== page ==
Phenomenon of Homelessness

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Virginia Tech


In architecture, phenomenology refers to an approach that focuses on the lived experience of built spaces rather than purely on their functional or aesthetic qualities. It is rooted in the philosophical tradition of 'Phenomenology' which investigates the structure of human experiences and consciousness or the idea of awareness of the self, regarding one's physical environment.

Awareness of the self occurs as a result of the subjective experience of individuals within a space, including how they perceive, interact with, and feel about their surroundings. Design considerations of a space like the quality of light, materiality, scale, proportion, texture, sound, and movement, as well as the cultural, social, and historical context, all contribute to the making of this space, as suggested by Juhani Pallasma "My body remembers who I am and how I am located in the world. My body is truly the navel of my world, not in the sense of the viewing point of the central perspective, but as the very locus of reference, memory, imagination, and integration." Phenomenology comes from the Greek word 'Phainomenon' meaning "that which appears" and "logos" meaning study. The thesis studies 'homelessness', a social phenomenon characterized by a physical condition wherein individuals or families lack safe, stable, and adequate housing. Homelessness can affect people of all ages, backgrounds, and circumstances and leads to challenges such as poverty, mental illness, substance abuse, social isolation, and unemployment. It is observed that most of the above consequences arise due to a lack of safe and affordable living conditions that affect homeless people psychologically and physiologically. Homeless individuals face harsh and challenging living conditions in their physical environment. Most people live on streets or in makeshift shelters exposed to extreme weather conditions such as heat, cold, snow, and rain. Lack of shelter forces many to sleep in public spaces like parks, sidewalks, alleys, under bridges, or in abandoned buildings. Dwelling in such habitats exposes them to crime and assault and makes them vulnerable to health issues due to the unsanitary environmental conditions.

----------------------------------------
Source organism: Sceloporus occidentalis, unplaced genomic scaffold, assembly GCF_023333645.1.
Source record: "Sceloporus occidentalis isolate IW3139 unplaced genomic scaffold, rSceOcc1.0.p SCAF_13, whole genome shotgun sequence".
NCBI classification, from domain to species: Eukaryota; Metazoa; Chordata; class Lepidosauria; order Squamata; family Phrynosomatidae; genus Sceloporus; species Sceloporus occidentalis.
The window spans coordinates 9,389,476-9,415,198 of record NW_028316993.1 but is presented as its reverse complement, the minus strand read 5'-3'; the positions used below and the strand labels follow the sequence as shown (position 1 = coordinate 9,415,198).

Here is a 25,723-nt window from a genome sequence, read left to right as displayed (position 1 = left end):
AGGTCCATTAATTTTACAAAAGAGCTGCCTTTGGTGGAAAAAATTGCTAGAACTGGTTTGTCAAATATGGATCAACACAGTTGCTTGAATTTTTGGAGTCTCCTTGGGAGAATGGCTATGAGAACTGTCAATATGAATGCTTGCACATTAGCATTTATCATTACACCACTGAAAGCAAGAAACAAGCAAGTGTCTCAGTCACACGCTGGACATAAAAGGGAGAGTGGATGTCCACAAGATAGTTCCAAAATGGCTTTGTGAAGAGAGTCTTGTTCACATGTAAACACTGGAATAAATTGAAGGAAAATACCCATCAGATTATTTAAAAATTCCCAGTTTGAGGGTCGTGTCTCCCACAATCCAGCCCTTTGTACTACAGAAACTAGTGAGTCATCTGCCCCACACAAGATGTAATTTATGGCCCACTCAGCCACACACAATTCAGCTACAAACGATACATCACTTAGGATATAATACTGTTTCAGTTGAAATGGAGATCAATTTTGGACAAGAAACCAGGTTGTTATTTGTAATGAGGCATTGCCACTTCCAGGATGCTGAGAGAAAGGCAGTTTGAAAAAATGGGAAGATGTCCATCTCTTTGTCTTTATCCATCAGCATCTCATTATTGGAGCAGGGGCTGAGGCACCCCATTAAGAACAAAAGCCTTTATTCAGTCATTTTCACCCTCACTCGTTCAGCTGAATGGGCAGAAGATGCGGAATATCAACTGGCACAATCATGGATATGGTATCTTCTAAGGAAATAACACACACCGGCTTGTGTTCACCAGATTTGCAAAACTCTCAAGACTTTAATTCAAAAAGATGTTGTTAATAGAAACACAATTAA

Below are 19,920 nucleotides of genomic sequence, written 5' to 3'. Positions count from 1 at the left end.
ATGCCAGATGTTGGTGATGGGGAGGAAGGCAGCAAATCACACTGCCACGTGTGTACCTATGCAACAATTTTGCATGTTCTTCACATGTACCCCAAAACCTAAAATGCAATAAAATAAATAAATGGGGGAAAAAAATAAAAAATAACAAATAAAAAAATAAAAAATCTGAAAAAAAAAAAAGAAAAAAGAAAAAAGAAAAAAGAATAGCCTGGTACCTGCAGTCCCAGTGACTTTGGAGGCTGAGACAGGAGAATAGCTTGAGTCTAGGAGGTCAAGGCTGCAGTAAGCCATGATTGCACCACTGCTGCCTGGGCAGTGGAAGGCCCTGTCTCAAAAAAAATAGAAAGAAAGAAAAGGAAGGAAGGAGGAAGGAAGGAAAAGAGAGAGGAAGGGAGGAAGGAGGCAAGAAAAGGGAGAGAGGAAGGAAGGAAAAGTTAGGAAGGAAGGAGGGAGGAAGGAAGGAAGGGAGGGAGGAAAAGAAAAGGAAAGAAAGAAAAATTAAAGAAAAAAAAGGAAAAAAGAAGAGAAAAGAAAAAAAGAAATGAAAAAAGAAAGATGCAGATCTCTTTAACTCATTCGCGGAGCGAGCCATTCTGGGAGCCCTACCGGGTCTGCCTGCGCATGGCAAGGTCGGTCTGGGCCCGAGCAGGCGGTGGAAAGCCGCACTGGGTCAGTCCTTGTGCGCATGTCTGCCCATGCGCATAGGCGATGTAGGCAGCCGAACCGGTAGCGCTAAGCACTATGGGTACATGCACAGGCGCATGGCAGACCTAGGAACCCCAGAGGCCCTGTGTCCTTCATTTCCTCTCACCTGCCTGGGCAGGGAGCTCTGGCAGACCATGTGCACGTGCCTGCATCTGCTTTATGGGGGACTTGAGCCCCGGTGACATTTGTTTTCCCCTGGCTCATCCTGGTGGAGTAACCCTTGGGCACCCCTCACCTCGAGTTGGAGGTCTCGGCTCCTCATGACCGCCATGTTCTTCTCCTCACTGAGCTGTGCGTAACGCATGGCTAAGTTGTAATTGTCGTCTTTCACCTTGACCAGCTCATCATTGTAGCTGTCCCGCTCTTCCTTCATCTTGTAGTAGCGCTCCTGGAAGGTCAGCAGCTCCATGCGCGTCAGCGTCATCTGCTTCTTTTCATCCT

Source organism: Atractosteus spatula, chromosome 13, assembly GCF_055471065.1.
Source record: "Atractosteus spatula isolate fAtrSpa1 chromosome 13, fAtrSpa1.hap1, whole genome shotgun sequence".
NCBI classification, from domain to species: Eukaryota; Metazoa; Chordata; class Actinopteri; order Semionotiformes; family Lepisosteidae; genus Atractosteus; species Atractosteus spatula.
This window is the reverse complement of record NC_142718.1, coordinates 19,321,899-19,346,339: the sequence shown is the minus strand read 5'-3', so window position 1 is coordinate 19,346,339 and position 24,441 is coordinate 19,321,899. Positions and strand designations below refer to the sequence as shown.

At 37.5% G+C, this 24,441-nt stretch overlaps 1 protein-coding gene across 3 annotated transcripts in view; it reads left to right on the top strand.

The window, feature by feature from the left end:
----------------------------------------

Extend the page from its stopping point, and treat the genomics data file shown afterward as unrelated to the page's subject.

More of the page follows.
The thesis delves into addressing the physical environments experienced by homeless people. It aims to formulate and propose urban design, and architectural interventions and strategies that prioritize the safety, dignity, and well-being of homeless individuals. The design of the housing project is based on the principles of phenomenology. It uses architectural elements as a medium to craft spaces that foster a sense of hope in its inhabitants and promote healing because of the physical space generated. The thesis also explores the idea of 'place-making through design' and uses it to enhance social connection and bring a sense of being one with nature and beyond.



Phenomenology, homelessness, sensory environment, physicality of space, materiality, place-making